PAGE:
Subject(s)
Antibodies, Viral/analysis , COVID-19 Serological Testing/methods , COVID-19/diagnosis , Carbohydrates/chemistry , Collodion/chemistry , Immunoassay/methods , Biocompatible Materials , Chorionic Gonadotropin/chemistry , Clostridium thermocellum/immunology , Humans , Immunoglobulin Fragments/chemistry , Immunoglobulin G/chemistry , Point-of-Care Systems , Protein Binding , SARS-CoV-2/immunology , Urinalysis
7.
Biomolecules ; 11(3)2021 03 22.
Article in English | MEDLINE | ID: covidwho-1151739

ABSTRACT

Global processes, such as climate change, frequent and distant travelling and population growth, increase the risk of viral infection spread. Unfortunately, the number of effective and accessible medicines for the prevention and treatment of these infections is limited. Therefore, in recent years, efforts have been intensified to develop new antiviral medicines or vaccines. In this review article, the structure and activity of the most promising antiviral cyanobacterial products are presented. The antiviral cyanometabolites are mainly active against the human immunodeficiency virus (HIV) and other enveloped viruses such as herpes simplex virus (HSV), Ebola or the influenza viruses. The majority of the metabolites are classified as lectins, monomeric or dimeric proteins with unique amino acid sequences. They all show activity at the nanomolar range but differ in carbohydrate specificity and recognize a different epitope on high mannose oligosaccharides. The cyanobacterial lectins include cyanovirin-N (CV-N), scytovirin (SVN), microvirin (MVN), Microcystisviridis lectin (MVL), and Oscillatoria agardhii agglutinin (OAA). Cyanobacterial polysaccharides, peptides, and other metabolites also have potential to be used as antiviral drugs. The sulfated polysaccharide, calcium spirulan (CA-SP), inhibited infection by enveloped viruses, stimulated the immune system's response, and showed antitumor activity. Microginins, the linear peptides, inhibit angiotensin-converting enzyme (ACE), therefore, their use in the treatment of COVID-19 patients with injury of the ACE2 expressing organs is considered. In addition, many cyanobacterial extracts were revealed to have antiviral activities, but the active agents have not been identified. This fact provides a good basis for further studies on the therapeutic potential of these microorganisms.


Subject(s)
Antiviral Agents/chemistry , Cyanobacteria/chemistry , HIV/drug effects , Lectins/pharmacology , Polysaccharides/pharmacology , SARS-CoV-2/drug effects , Simplexvirus/drug effects , Anti-HIV Agents/pharmacology , Antineoplastic Agents/pharmacology , Antiviral Agents/pharmacology , Bacterial Proteins/chemistry , Bacterial Proteins/pharmacology , COVID-19/drug therapy , Carbohydrates/chemistry , Carbohydrates/pharmacology , Cyanobacteria/metabolism , HIV Infections/drug therapy , Humans , Lectins/chemistry , Lectins/metabolism , Polysaccharides/chemistry , Polysaccharides/metabolism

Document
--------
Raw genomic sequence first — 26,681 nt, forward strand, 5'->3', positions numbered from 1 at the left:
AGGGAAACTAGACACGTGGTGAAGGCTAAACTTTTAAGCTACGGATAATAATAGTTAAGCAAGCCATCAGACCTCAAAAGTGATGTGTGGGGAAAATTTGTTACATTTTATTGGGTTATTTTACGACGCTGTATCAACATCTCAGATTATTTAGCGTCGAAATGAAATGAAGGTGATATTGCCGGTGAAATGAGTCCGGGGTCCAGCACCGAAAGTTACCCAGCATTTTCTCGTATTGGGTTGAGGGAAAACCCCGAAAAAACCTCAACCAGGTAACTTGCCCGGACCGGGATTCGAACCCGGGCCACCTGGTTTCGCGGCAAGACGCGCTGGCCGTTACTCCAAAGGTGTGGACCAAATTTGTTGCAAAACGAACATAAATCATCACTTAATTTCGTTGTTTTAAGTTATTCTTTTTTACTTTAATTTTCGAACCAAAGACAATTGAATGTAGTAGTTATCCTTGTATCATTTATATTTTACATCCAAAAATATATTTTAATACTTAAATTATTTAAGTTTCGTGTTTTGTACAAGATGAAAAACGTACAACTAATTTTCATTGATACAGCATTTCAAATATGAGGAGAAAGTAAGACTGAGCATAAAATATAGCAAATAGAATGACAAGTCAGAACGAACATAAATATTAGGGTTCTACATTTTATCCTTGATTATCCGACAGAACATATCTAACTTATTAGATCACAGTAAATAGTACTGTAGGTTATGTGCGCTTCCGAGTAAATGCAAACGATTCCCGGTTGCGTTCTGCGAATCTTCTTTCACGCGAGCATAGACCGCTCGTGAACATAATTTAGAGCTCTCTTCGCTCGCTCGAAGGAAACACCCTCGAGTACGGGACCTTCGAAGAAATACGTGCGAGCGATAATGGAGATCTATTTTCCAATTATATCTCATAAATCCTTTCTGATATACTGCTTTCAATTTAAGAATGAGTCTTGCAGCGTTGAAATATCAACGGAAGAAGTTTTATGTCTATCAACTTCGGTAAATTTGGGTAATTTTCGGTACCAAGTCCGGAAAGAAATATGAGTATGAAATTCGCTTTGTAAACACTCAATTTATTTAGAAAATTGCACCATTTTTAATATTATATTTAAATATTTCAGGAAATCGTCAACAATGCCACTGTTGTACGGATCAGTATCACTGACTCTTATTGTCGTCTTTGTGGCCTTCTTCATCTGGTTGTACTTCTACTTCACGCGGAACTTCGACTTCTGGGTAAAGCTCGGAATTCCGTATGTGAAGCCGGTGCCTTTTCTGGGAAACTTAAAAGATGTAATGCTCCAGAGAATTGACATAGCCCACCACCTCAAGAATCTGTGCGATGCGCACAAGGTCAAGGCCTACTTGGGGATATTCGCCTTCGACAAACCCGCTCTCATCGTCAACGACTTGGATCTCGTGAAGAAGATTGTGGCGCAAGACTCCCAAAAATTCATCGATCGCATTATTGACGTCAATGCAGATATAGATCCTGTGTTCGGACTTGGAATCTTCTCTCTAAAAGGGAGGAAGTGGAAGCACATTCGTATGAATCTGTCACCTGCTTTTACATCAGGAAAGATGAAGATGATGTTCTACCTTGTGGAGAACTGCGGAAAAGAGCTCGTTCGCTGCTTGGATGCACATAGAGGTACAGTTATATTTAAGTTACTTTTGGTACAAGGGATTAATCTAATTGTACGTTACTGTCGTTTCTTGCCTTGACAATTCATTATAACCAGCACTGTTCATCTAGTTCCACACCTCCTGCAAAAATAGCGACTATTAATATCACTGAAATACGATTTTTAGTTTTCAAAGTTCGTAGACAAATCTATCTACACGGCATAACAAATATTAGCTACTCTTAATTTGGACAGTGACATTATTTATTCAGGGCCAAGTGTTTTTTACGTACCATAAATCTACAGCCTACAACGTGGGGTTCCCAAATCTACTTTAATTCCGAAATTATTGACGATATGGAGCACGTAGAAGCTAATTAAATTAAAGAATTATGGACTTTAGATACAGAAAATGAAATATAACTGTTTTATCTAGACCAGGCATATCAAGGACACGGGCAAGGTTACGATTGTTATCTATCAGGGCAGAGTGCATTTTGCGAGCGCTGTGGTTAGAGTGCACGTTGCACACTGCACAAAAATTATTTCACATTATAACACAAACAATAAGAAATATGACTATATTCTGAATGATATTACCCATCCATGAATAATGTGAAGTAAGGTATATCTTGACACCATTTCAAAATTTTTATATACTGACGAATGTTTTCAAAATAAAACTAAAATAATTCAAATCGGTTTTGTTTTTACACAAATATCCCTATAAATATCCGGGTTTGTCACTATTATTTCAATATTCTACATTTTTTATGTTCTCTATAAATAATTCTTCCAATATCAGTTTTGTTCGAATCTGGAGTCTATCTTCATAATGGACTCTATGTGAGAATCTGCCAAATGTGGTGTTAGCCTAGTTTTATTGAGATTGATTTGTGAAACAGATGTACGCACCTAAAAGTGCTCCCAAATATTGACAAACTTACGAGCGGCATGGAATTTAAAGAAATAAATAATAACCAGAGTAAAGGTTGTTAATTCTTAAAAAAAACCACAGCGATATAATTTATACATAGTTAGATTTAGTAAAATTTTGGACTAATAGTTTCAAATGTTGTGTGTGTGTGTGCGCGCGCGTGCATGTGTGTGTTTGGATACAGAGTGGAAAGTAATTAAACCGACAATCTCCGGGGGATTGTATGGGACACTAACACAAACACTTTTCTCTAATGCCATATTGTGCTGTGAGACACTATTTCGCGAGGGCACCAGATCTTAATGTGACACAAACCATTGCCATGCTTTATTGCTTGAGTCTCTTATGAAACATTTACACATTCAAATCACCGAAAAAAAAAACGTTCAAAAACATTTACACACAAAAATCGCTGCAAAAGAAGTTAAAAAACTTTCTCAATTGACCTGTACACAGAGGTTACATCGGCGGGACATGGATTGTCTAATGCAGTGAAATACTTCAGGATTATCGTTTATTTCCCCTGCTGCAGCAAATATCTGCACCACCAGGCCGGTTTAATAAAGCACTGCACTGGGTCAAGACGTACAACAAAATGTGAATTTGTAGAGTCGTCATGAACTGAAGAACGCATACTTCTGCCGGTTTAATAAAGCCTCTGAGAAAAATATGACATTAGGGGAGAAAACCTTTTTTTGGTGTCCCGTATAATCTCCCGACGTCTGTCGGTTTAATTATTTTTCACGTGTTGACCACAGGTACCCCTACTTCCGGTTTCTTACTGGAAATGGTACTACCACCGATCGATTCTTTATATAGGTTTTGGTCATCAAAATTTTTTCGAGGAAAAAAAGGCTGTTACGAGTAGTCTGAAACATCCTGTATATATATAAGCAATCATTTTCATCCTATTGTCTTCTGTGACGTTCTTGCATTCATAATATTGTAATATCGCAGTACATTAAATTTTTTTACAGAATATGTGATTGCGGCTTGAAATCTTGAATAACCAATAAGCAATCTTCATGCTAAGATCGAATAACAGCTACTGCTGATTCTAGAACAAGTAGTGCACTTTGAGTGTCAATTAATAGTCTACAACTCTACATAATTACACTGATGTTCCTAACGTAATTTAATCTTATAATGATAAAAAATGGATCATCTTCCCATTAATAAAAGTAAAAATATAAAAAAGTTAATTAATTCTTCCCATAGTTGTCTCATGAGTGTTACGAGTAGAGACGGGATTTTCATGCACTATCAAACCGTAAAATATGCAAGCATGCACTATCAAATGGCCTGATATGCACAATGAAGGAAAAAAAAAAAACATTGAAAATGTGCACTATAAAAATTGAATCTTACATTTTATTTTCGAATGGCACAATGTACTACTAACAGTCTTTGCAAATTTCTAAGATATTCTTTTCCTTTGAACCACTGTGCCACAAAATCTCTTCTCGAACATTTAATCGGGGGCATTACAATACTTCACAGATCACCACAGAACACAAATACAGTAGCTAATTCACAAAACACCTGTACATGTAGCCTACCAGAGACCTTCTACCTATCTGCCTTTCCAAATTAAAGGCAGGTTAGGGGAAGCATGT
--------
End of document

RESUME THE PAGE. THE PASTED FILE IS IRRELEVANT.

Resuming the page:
8.
Viruses ; 13(2)2021 02 02.
Article in English | MEDLINE | ID: covidwho-1154509

ABSTRACT

The severe acute respiratory syndrome coronavirus 2 (SARS-CoV-2) has spread globally. Although measures to control SARS-CoV-2, namely, vaccination, medication, and chemical disinfectants are being investigated, there is an increase in the demand for auxiliary antiviral approaches using natural compounds. Here we have focused on hydroxytyrosol (HT)-rich aqueous olive pulp extract (HIDROX®) and evaluated its SARS-CoV-2-inactivating activity in vitro. We showed that the HIDROX solution exhibits time- and concentration-dependent SARS-CoV-2-inactivating activities, and that HIDROX has more potent virucidal activity than pure HT. The evaluation of the mechanism of action suggested that both HIDROX and HT induced structural changes in SARS-CoV-2, which changed the molecular weight of the spike proteins. Even though the spike protein is highly glycosylated, this change was induced regardless of the glycosylation status. In addition, HIDROX or HT treatment disrupted the viral genome. Moreover, the HIDROX-containing cream applied on film showed time- and concentration-dependent SARS-CoV-2-inactivating activities. Thus, the HIDROX-containing cream can be applied topically as an antiviral hand cream. Our findings suggest that HIDROX contributes to improving SARS-CoV-2 control measures.


Subject(s)
Antiviral Agents/pharmacology , Olea , Phenylethyl Alcohol/analogs & derivatives , Plant Extracts/pharmacology , SARS-CoV-2/drug effects , Administration, Topical , Animals , Antiviral Agents/chemistry , Carbohydrates/chemistry , Chlorocebus aethiops , Coronavirus Nucleocapsid Proteins/chemistry , Genome, Viral/drug effects , Glycosylation , Microbial Sensitivity Tests , Phenylethyl Alcohol/administration & dosage , Phenylethyl Alcohol/pharmacology , Phosphoproteins/chemistry , Plant Extracts/chemistry , SARS-CoV-2/genetics , SARS-CoV-2/physiology , Skin Cream , Spike Glycoprotein, Coronavirus/chemistry , Vero Cells , Virus Inactivation/drug effects
9.
Prog Biophys Mol Biol ; 161: 39-53, 2021 05.
Article in English | MEDLINE | ID: covidwho-894160

ABSTRACT